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Why do we see only four colours?


The colors perceived by humans in response to light stimuli are generally described in terms of four color categories (reds, greens, blues and yellows), the members of which are systematically arrayed around gray. This broadly accepted description of color sensation differs fundamentally from the light that induces it, which is neither ‘circular’ nor categorical.

What, then, accounts for these discrepancies between the structure of color experience and the physical reality that underlies it? We suggest that these differences are based on two related requirements for successful color vision:(1) that spectra be ordered according to their physical similarities and differences; and (2) that this ordering be constrained by the four-color map problem.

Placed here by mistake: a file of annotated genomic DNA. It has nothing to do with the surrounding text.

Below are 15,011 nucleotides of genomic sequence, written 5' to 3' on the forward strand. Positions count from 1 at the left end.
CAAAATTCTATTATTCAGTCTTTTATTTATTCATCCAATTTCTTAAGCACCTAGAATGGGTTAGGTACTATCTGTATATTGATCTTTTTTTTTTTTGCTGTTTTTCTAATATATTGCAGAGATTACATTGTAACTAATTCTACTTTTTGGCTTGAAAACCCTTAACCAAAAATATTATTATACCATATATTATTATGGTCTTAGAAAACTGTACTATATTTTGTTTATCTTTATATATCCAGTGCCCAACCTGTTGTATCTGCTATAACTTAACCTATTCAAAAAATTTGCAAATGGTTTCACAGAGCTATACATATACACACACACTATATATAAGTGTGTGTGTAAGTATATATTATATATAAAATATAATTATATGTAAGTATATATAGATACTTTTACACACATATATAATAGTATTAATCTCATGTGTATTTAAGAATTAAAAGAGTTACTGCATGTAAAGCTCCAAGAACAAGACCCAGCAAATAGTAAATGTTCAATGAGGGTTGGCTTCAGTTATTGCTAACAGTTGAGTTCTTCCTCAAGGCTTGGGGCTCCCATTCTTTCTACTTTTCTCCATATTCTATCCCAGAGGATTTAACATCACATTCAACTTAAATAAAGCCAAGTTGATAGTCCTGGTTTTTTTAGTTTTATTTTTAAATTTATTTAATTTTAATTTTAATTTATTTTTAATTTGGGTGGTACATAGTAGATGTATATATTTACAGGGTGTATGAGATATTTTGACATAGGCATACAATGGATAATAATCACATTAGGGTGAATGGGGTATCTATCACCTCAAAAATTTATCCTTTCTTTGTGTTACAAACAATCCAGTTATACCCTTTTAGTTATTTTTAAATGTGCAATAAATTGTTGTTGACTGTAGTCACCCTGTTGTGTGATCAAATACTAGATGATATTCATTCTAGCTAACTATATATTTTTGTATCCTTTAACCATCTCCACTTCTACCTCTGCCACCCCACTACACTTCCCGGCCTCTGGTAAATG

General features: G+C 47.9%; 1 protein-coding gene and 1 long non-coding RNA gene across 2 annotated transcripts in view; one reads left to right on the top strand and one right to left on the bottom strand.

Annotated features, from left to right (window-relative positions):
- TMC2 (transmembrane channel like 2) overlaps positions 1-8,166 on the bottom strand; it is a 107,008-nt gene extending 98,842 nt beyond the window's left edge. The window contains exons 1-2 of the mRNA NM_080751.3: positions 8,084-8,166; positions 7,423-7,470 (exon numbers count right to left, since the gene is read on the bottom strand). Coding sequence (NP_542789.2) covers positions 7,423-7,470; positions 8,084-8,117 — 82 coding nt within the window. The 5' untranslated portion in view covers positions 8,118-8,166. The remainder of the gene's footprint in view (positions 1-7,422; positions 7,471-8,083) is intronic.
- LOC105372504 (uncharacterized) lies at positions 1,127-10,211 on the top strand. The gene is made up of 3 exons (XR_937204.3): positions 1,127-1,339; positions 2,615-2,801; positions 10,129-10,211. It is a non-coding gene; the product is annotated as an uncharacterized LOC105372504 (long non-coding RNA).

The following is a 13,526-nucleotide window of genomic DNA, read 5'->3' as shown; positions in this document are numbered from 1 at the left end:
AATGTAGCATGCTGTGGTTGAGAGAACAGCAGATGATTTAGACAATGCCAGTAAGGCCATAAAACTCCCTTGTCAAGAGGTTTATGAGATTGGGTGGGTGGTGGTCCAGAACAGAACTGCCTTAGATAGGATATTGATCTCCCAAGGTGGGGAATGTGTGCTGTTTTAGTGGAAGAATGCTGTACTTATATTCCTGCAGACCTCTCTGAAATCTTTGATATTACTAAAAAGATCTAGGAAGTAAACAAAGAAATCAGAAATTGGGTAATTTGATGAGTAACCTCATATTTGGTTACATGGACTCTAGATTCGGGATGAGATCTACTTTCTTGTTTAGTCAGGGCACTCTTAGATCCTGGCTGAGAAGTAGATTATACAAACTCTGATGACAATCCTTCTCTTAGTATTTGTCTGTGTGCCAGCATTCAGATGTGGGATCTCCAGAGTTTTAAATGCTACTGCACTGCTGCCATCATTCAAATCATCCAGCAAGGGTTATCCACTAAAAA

Four colours image

 





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A rationale for the structure of color space.

Lotto, R.B. and Purves, D. (2002)

From the cover: A rationale for the structure of colour space.

Trends in Neuroscience 25:82-86.
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